You should also check what type of orchid you have, along with its specific watering requirements.
If your room temperature is too cold, it can cause your orchid’s metabolism to slow down. This can cause problems with its biological processes and result in yellowing leaves.
How to Fix: Adjust your thermostat, or move your orchid to a more suitable spot.
In general, the ideal temperatures for growing orchids are between 65 and 80 F during the day and slightly cooler at night. So if you feel comfortable, your orchid probably will too.
As always, this depends on which type of orchid you have. Your plant will expect to be in an environment similar to its natural habitat.
Diseases (Yellow Leaves With Spots)
If your orchid’s leaves are turning yellow with black spots, this can indicate a bacterial or fungal disease.
The most common cause is wet leaves or high humidity. This excess moisture provides the perfect environment for diseases to thrive.
You’ll need to act fast to prevent it from spreading.
How to Fix: The infected foliage must be cut away. It’s difficult to distinguish between bacterial and fungal infections, so pruning is usually the best course of action.
Use a clean, sharp blade to cut off the infected tissue and about an inch of clean, green area.
If you suspect it’s a fungal infection, apply a fungicide to the cut surface. This will prevent the disease from reoccurring.
Too Much Fertilizer
Applying too much fertilizer is a common mistake, especially for beginners. It’s meant to help your orchid grow faster, so it can be tempting to use it every time you water your plant.
However, you can have too much of a good thing. Orchids generally don’t need a lot of fertilizer, and the excess nutrients can cause problems with absorption. This is similar to the hard water cause.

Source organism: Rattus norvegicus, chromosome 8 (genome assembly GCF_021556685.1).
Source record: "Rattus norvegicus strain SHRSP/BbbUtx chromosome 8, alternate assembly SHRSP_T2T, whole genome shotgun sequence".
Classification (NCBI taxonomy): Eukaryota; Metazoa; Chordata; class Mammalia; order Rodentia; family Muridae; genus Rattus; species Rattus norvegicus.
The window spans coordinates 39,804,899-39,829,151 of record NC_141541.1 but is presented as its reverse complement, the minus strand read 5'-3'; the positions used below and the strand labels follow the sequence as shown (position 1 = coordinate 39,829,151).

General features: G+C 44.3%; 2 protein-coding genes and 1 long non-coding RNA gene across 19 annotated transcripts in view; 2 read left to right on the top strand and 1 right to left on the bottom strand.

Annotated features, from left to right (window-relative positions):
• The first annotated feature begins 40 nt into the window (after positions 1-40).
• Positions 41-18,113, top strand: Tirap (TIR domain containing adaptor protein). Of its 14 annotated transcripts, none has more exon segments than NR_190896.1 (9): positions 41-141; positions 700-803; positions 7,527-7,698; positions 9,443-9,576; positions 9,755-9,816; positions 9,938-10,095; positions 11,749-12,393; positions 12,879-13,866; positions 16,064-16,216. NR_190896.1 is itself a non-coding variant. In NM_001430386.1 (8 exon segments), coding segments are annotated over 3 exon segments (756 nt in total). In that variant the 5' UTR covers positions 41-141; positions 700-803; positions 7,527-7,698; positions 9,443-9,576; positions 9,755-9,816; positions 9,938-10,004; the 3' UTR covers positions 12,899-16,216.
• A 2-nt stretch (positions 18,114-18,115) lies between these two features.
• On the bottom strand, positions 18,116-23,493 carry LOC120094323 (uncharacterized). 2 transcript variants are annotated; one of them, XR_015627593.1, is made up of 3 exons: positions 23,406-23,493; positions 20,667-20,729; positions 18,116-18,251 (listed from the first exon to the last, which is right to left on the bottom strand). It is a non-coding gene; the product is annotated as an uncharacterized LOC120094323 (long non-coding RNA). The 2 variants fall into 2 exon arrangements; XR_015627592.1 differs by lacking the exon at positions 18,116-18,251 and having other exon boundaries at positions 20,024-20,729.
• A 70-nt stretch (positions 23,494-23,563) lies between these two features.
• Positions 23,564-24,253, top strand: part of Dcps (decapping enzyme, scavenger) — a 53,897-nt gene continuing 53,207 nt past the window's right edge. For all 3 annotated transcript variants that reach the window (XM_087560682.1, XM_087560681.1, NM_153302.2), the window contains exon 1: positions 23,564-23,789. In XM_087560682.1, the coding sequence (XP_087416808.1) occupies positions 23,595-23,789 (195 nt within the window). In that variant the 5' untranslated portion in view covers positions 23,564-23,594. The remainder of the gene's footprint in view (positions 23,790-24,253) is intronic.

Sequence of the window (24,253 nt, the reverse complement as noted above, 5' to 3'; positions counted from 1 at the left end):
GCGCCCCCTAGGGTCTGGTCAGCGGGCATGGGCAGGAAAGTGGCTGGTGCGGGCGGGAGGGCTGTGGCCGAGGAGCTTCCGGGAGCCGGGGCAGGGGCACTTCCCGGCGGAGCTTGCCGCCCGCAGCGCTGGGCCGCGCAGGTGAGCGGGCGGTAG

How to Fix: Make sure you’re following the instructions for your chosen fertilizer. If in doubt, a good rule of thumb is “weekly, weakly.” This will ensure you’re not applying too much.
You should also avoid giving your orchid fertilizer while it’s flowering. Wait until it becomes dormant again before feeding it.
Lack of Nutrients
If your orchid’s leaves are turning yellow at the tips, this can indicate a nutrient deficiency. You’ll see yellow spots or patches around the tip and edges of the leaf.
The most common missing nutrient is potassium, which supports your plant’s metabolism and helps it to grow roots. It’s especially important during spring and summer when your orchid is growing fastest.
How to Fix: Make sure you’re applying a balanced fertilizer. Choose one that’s formulated for your specific type of orchid.
Follow the instructions, and you can be sure that your orchid is getting the right amount of nutrients. Don’t use too much, as this can harm your orchid.
Leaves Yellowing & Falling Off Naturally
Many popular orchids such as Phalaenopsis develop yellow leaves naturally as they age. So if you have an older plant, there’s nothing to worry about.
These leaves will eventually fall off and decompose. Your orchid does this to make space for new leaves, and so it can recycle nutrients from the old ones.
How to Fix: The best thing to do is simply wait for the plant to shed these old leaves.
If you prefer, you can trim them off with a sharp blade once they look like they’re about to die. However, this isn’t necessary and could harm your plant if you do it wrong.
So we recommend waiting for them to drop naturally. Let your orchid do its thing!
Summary & Cheat Sheet
It can take a bit of practice to tell the difference between these problems, but once you can, they’ll become super simple to fix.
Here’s a summary of the top nine causes of yellow leaves:
|Cause||How to Fix|
|Sunburn||Move your plant to a spot with some shade|
|Hard water||Use a water softener or distilled/bottled water|
|Over-watering||Check roots for rot. Water only when the top inch of potting mix is dry|
|Under-watering||Check leaves for wrinkles. Water your plant more frequently depending on the type|
|Low temperatures||Check your orchid’s natural habitat. Increase your room temperature to match|
|Diseases||Cut away the infected tissue. Apply fungicide|
|Too much fertilizer||Follow the instructions and apply sparingly|
|Lack of nutrients||Apply a balanced fertilizer|
|Natural yellow leaves||Wait for leaves to drop naturally|
We hope you found this care guide useful. Did we miss anything? Let us know in the comments below!